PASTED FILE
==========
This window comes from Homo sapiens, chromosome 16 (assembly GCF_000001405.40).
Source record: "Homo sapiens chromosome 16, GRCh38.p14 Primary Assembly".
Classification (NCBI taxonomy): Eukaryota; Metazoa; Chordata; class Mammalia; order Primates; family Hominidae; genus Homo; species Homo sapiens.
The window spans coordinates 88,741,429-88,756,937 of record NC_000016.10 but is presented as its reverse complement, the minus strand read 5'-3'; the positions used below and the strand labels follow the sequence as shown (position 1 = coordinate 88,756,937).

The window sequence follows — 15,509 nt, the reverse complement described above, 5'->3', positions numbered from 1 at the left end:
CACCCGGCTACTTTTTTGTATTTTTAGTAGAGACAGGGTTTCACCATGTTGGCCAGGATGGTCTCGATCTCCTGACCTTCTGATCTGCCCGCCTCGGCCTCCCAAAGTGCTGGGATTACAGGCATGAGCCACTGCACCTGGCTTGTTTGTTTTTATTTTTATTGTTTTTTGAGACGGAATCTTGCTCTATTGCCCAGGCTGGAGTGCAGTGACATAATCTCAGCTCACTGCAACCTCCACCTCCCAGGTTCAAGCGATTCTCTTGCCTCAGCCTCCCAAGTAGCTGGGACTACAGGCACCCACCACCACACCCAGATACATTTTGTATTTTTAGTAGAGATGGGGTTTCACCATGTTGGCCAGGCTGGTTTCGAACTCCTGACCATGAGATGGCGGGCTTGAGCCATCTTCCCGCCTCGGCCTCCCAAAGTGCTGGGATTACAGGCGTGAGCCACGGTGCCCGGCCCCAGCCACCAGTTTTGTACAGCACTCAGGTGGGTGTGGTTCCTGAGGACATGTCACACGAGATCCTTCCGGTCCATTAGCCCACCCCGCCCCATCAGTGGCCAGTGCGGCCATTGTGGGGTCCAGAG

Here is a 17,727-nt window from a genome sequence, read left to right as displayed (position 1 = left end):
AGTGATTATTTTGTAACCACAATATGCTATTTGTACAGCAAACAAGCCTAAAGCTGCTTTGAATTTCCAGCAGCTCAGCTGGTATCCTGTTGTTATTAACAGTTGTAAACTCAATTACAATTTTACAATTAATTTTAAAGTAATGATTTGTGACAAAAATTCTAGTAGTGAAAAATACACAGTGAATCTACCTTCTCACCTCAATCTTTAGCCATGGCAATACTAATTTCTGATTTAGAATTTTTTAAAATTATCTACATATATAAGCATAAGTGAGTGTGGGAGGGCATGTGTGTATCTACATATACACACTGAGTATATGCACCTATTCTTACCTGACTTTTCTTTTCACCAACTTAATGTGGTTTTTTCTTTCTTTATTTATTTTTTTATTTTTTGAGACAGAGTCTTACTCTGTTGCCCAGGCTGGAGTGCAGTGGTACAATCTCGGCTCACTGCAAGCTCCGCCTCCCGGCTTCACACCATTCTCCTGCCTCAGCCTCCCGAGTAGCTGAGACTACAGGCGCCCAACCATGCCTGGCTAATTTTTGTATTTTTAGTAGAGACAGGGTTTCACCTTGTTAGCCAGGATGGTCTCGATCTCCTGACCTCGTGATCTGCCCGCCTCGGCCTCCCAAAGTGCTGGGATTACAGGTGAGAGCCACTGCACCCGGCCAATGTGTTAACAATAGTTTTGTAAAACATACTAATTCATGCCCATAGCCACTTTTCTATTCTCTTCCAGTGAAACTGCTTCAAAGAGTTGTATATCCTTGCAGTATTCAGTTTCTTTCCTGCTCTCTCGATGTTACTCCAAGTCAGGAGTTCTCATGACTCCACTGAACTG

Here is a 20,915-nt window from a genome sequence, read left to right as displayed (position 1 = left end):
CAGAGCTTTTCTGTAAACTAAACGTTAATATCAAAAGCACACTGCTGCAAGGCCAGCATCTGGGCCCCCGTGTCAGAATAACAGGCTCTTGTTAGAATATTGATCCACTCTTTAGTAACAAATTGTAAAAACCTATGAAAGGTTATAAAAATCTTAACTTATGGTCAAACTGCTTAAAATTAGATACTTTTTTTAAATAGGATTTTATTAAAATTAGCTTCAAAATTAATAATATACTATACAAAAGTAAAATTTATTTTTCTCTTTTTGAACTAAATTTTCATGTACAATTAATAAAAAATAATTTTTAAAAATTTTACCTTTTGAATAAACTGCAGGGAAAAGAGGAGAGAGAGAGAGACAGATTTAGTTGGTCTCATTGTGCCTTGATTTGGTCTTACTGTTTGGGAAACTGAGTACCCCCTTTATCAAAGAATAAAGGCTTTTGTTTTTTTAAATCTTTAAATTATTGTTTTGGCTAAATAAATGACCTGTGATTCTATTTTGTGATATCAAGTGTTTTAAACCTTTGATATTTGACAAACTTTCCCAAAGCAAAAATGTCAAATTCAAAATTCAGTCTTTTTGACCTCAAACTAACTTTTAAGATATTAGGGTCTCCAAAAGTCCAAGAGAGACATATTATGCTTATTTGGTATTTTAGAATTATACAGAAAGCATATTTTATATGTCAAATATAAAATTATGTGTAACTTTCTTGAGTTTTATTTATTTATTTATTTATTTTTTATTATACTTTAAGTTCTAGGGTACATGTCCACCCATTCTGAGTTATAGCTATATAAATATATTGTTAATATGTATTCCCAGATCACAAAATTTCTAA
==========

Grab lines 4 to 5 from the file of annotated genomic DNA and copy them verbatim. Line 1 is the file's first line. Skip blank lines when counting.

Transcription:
The window spans coordinates 88,741,429-88,756,937 of record NC_000016.10 but is presented as its reverse complement, the minus strand read 5'-3'; the positions used below and the strand labels follow the sequence as shown (position 1 = coordinate 88,756,937).

The window sequence follows — 15,509 nt, the reverse complement described above, 5'->3', positions numbered from 1 at the left end: